Sunday Summary: So, That Was Christmas


After a grim year, there were few things that could bring out some cheer like the holidays. Christmas trees. Hot cocoa. Presents. (Just don’t get enticed into “December to Remember” major purchases if you can’t afford it.)

But, holiday shopping does put us in the mindset of retail.

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It was not all gloom and some sort of post-apocalyptic hellscape in the world of retail. (But, mostly, yeah.)

If your company’s name rhymes with “Dome Repo,” you were doing interesting things.

In October, Home Depot took 120,000 square feet at Gazit Horizons’ retail condo at 410 East 61st Street, a 20-year deal which was the biggest new signing of 2020. And, earlier this month, Home Depot renewed its 120,000-square-foot space at Williams Equities’ 28-40 West 23rd Street.

This shouldn’t have been too great a surprise; the moment that lockdown restrictions eased, New Yorkers were back at Ikea and other home furnishing stores in droves. (If they were going to be working from home, they were going to build it out, damnit.)

There were other interesting leases, too. Dutch fashion brand Daily Paper opened its first store in New York City this month. The Lego Store announced over the summer that it was expanding its current Rockefeller Center space. And, there were even some dining and restaurant options that decided to gamble on a non-COVID future, like Brandon Fay’s Pasta By Hudson.

It was a time for creativity and hustle.

Shrewd retailers like 7-Eleven realized that the pandemic might be a good time to expand and nabbed three new locations.

Boutique brands figured out that the smartest way to save themselves in the pandemic was to create partnerships (sometimes weird partnerships) with other brands. Casper mattress? Meet Nordstrom.

And landlords realized that they would have to work with their restaurant tenants if both sides expected to get through COVID-19 in one piece.

We even saw … a new retail brokerage open? Yup. Deep in the middle of the pandemic, Brandon Singer and Michael Cody launched the RFR-backed Retail by MONA.

Of course, retail had been in a lot of trouble well before the pandemic. The term “retail apocalypse” had been bandied about for a couple of years already, with all of the signals pointing to a rough 2020 but nobody appreciated how rough.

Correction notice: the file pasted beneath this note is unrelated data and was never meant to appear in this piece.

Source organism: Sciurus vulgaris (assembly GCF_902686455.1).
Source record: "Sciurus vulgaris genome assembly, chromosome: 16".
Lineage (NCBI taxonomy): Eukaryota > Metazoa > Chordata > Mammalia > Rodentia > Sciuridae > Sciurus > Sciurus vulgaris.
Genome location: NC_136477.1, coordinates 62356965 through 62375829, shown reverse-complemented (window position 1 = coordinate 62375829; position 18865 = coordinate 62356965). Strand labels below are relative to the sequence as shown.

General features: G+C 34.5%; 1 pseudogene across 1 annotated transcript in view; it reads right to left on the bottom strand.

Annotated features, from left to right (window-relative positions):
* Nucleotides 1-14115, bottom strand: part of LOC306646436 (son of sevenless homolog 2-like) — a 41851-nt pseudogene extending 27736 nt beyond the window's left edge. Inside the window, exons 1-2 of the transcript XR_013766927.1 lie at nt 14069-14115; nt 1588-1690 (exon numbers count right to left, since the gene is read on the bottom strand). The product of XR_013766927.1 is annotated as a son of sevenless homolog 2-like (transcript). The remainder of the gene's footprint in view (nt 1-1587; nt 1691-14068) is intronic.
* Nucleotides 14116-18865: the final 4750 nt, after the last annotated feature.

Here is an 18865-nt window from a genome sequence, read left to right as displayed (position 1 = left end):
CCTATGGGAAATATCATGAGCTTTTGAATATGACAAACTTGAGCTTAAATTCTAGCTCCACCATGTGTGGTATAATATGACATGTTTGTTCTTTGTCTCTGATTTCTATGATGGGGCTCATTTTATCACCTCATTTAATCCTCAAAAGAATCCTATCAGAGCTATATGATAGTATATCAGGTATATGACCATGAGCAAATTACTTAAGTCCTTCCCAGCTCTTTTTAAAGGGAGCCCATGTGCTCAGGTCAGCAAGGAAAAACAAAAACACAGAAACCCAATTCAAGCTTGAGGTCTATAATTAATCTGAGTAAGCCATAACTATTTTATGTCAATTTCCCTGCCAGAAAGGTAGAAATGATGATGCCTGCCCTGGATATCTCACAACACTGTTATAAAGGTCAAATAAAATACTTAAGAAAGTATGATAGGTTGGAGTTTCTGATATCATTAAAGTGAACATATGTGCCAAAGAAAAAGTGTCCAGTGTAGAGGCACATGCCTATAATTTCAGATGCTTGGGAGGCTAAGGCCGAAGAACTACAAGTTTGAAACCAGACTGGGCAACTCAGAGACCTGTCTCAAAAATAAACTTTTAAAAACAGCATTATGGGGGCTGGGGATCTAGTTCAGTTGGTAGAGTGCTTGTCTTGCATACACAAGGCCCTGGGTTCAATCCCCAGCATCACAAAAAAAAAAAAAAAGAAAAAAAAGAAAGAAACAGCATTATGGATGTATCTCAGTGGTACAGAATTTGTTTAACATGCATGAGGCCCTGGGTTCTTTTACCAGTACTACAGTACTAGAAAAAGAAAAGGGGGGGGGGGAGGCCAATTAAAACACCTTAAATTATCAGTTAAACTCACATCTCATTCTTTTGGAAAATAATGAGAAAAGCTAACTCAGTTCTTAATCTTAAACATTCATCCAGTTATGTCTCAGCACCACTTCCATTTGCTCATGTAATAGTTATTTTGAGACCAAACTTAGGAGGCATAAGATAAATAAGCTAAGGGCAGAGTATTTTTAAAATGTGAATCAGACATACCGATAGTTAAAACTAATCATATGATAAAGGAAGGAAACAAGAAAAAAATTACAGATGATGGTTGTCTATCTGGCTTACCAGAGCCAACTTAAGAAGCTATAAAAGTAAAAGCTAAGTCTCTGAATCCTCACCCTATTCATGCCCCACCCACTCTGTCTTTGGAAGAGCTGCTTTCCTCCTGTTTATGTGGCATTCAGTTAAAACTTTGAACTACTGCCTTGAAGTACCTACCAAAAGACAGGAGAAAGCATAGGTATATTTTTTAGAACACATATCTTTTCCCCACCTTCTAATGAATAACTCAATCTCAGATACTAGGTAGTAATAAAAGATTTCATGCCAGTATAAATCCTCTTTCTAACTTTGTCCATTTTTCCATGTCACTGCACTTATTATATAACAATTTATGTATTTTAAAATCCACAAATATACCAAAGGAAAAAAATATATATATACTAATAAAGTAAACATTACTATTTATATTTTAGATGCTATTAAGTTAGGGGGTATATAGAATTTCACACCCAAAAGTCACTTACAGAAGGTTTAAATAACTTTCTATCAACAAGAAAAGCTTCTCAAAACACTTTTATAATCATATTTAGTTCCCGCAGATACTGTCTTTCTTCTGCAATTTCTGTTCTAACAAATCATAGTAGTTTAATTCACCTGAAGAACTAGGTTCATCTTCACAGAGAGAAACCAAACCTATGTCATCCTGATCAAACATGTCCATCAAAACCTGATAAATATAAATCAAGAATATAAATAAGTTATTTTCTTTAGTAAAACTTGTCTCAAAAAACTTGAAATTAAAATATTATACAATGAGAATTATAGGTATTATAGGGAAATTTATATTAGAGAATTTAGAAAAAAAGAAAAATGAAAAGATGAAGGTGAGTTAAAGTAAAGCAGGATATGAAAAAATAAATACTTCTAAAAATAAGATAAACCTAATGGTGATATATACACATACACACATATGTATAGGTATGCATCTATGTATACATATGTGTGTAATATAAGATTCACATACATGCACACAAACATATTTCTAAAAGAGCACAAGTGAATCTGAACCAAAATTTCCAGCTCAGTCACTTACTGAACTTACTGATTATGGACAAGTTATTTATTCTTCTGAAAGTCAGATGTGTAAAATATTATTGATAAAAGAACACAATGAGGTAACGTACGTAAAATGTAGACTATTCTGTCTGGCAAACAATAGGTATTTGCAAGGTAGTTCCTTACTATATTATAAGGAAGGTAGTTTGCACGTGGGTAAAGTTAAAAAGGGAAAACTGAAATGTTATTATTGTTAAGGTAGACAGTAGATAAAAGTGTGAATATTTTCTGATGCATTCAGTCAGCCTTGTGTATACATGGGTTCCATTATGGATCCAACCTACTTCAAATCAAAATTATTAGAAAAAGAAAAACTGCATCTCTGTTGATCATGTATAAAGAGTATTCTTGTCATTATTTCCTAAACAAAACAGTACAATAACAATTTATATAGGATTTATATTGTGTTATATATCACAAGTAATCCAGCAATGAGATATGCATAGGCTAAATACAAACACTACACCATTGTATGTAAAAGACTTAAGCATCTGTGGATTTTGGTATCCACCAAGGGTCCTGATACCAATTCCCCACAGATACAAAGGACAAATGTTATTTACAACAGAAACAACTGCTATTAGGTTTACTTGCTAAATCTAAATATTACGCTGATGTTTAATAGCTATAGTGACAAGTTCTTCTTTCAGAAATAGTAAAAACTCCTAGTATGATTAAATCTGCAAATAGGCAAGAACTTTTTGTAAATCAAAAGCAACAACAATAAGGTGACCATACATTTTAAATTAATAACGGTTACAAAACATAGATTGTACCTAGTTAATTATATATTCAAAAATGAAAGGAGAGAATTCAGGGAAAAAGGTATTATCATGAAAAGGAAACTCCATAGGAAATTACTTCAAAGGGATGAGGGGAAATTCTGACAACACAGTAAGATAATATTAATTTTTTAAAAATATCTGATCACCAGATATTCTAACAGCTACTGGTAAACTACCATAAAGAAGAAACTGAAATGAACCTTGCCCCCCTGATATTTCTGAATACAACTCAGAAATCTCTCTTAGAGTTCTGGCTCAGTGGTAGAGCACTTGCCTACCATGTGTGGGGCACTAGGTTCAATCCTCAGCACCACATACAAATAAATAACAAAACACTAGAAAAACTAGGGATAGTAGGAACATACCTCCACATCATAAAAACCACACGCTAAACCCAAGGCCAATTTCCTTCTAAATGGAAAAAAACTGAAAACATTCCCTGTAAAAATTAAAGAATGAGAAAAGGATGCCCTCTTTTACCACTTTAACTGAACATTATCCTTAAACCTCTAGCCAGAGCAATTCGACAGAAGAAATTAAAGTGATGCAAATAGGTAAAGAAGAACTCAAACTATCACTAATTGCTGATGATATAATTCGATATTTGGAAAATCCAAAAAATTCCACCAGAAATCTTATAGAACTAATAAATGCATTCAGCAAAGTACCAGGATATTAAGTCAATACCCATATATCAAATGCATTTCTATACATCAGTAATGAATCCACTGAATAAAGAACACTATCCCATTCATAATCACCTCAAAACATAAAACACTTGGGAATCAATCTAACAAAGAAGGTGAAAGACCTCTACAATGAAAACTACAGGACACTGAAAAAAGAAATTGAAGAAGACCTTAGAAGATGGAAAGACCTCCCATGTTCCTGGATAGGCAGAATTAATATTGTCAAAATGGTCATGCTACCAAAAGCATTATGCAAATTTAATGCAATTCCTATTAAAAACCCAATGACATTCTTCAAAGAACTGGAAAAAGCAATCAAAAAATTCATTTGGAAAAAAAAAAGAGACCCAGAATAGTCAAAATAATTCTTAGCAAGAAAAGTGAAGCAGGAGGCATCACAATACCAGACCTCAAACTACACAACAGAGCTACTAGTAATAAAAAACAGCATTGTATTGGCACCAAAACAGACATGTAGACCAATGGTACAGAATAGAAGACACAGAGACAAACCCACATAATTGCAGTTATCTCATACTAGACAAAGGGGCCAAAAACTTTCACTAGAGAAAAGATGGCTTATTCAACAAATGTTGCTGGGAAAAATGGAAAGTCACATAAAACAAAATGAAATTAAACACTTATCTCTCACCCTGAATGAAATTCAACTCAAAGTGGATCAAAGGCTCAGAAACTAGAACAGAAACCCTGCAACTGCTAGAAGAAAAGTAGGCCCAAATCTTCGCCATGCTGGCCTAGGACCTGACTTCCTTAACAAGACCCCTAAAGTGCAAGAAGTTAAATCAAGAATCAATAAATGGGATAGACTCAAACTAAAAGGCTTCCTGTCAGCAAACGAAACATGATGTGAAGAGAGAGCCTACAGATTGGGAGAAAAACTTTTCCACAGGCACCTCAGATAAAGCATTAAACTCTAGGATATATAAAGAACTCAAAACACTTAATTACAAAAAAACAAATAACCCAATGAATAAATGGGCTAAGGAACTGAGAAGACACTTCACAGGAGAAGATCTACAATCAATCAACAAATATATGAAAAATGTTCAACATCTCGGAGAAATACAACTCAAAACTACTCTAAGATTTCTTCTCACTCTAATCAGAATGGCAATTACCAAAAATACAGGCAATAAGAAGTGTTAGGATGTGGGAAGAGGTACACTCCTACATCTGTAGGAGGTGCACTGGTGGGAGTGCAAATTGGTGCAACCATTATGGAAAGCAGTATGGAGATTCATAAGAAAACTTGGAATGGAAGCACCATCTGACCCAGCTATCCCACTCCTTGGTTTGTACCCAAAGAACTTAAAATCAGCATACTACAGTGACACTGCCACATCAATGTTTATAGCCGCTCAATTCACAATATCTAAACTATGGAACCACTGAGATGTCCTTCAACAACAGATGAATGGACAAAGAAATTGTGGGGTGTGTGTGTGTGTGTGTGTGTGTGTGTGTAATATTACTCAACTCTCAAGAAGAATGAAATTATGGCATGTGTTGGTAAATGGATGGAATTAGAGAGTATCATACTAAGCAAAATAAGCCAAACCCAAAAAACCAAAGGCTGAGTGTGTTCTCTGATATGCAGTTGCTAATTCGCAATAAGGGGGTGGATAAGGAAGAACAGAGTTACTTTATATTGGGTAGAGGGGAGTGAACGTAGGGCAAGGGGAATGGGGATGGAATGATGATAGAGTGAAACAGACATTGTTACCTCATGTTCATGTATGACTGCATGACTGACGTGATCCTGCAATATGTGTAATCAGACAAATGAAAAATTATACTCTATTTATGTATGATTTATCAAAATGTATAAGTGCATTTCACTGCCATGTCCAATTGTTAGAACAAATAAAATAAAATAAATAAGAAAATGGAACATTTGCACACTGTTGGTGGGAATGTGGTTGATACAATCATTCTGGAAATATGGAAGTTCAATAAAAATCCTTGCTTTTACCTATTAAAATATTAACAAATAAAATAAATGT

The list of retail bankruptcies over the year have been just heartbreaking: Neiman Marcus, JCPenney, True Religion, Brooks Brothers, Lord & Taylor, Pier 1 Imports, J.Crew, Century 21 and Modell’s Sporting Goods (although Modell’s bankruptcy was pre-pandemic.)

Some premiere brands like Givenchy were shelling out tens of millions of dollars to exit their splashy Madison Avenue leases early.

“The past 12 months have been a bloodbath,” James Famularo, president of Meridian Retail Leasing, told Commercial Observer earlier this month. “[For brands like] Modell’s and True Religion, the writing was on the wall. But Neiman Marcus, J.Crew, Brooks Brothers — these companies are iconic. They’ve been around for generations. It’s mind-blowing.”

Of course, bankruptcy doesn’t always mean death for a brand. (In the case of some, like Century 21 and Lord & Taylor, yes, they are closing their doors permanently.) And some of these will no doubt keep afloat until they can restructure themselves.

In fact, at the beginning of the month, we received the unexpected but extremely welcome news that Barneys was returning next year to a space inside Saks Fifth Avenue!

We’re happy to call it a holiday miracle here’s looking forward to more to come.